Outside of the museum gates at Ghoom pahar when the author visited in 2019. Unfortunately, it was closed for the winter.
The first of its kind Gorkha War Museum is being built outside of Darjeeling town, in close proximity to the Gorkha War Memorial at Ghoom Batase Loop. The museum is expected to be inaugurated soon. The project is the brainchild of Mr Hemant Kumar Pradhan, a local resident who happens to be the collector, founder and president of the Gorkha War Museum Trust. His late father was Subedar Ram Chandra Pradhan who served in the Royal Indian Army Service Corps. The years since have seen a lot of work and effort put in by Pradhan and the Museum’s Trust members building this unique attraction which is also supported by the *Gorkhaland Territorial Administration of Darjeeling and the Government of West Bengal, India. Mr Pradhan, over the past forty years, has accumulated a significant collection of military artefacts such as accoutrements, uniforms, medals, insignia, badges, flags, equipment, photographs and souvenir items associated with both the Indian and British army Gurkhas. Within collections are some 200 medals from the First and Second World Wars, including IGSM Samana Clasp (1891); Tibet Medal (1903-04); Abor (Assam) Expedition Medal (1911-12) and Japanese WW2 Army Officers swords. Although India had new battle heroes to celebrate after independence, some of the old uniforms, battlefield objects, dusty photographs and war documents exhibited serves as a poignant reminder about the military contributions of the old Indian Army Gurkha soldiers during the two world wars.
The foundation stone for the museum was laid by Mr Jaswant Singh, then a Member of Parliament representing the Darjeeling constituency after winning election there in 2009. Since then the project had been steadily progressing albeit at a snail’s pace. In 2016, during his visit to ex-servicemen in Darjeeling, the then Col BG had also taken some time in observing the building development of the site for the museum where he met up with Mr Pradhan and planted a tree outside. The two storey building houses a display of artefacts in chronological order depicting the history of both the Indian Gorkhas and the British Gurkha Regiments. A viewing deck is built on the terrace from where visitors can view Darjeeling town and its beautiful surrounding areas with Mount Kanchenjunga range against the backdrop.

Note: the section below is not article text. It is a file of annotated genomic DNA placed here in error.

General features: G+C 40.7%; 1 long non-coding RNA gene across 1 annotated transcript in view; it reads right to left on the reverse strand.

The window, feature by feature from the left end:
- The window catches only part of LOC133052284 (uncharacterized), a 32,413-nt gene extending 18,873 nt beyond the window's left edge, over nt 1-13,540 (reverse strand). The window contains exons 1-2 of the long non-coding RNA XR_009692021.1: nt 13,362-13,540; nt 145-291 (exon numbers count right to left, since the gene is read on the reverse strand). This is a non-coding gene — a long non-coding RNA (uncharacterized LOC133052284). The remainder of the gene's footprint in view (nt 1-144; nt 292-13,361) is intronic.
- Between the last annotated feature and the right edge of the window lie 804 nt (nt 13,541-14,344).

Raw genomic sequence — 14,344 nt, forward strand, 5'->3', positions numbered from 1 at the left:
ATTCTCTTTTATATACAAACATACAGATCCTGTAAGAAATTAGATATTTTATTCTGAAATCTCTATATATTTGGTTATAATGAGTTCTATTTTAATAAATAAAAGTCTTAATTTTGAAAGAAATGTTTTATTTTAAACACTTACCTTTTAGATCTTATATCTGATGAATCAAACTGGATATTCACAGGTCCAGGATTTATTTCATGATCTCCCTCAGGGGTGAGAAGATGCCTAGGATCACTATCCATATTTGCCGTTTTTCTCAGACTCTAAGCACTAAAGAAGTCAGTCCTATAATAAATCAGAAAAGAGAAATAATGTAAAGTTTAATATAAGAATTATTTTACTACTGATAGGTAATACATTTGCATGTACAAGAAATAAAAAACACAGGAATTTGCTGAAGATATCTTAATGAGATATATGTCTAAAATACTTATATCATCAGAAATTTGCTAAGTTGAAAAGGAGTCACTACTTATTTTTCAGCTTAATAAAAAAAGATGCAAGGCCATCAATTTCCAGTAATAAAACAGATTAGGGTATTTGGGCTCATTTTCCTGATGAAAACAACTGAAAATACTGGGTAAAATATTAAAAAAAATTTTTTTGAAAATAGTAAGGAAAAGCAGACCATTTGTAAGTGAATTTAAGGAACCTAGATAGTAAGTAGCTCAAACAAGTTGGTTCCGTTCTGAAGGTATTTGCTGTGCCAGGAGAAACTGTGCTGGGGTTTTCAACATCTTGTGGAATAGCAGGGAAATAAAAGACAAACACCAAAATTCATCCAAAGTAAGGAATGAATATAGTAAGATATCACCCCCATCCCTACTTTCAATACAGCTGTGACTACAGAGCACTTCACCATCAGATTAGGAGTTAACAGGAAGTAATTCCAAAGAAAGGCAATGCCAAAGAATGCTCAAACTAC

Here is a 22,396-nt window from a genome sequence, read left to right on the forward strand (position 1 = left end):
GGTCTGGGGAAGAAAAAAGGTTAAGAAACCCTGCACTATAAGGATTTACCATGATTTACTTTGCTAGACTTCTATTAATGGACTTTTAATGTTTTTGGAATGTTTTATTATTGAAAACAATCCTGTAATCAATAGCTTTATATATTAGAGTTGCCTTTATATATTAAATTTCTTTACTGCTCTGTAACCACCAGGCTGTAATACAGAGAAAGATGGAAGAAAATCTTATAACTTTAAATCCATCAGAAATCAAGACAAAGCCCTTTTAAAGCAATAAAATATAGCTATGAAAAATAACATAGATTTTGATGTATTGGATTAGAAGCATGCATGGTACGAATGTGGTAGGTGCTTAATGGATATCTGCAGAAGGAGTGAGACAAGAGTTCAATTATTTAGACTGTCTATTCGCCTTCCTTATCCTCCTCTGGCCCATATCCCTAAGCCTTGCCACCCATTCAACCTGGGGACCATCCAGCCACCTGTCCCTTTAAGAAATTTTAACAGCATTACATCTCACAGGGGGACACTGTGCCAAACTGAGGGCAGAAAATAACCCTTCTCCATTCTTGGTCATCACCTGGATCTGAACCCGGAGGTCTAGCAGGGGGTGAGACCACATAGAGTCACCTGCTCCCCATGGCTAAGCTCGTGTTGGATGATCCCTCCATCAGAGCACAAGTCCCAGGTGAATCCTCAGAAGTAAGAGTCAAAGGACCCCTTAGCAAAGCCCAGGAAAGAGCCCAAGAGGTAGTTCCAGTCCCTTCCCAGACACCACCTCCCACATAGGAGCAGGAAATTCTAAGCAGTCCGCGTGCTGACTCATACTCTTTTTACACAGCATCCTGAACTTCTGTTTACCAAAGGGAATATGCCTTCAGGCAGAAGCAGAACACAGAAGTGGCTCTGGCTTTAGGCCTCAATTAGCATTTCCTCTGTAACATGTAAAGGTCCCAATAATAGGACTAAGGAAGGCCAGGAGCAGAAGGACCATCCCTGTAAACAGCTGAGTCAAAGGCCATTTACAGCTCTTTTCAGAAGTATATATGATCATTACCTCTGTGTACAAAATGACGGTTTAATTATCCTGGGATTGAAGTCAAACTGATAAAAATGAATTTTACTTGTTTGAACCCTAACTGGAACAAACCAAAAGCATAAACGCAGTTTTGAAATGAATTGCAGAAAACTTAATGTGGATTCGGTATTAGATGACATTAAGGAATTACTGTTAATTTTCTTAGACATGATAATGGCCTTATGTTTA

The museum’s idea is to make people and visitors coming to the Hills aware of the rich history and heritage of the region as well as to provide information about the Indian Gorkha community and their contributions to the country living there. Definitely well worth stop and visit if one happens to be in the area. [Afternote: If anyone would like to donate their military items of any kind to the museum, he would be delighted to receive them].
*There is still present the Gorkhaland movement, a campaign to create a separate state of Gorkhaland for the Nepalese speaking population in West Bengal’s Darjeeling district. The Gorkhas living in the Darjeeling Hills have been demanding for separation from West Bengal (which is now a century old) on the grounds that they are culturally, ethnically different from West Bengal. The demand for separate statehood has since taken wider shape and now includes all Nepali speaking Gorkha citizens of India across the country (also known as Indian Gorkhas) making Darjeeling as the Centre of the movement. The term “Indian Gorkha” is used to differentiate the ethnic Gorkha citizens of India from the citizens of Nepal. If so, here’s where all Gorkhas are Nepali but not every Nepali are Gorkhas, you’re sort of betwixt and between!
Visit by the then Colonel BG, Colonel James Robinson, in 2016.
The main display room.
Hand-painted picture of Maj (Hon Capt) Santabir Gurung OBI
2GR No 1 Dress jacket and hats – not sure whose they were!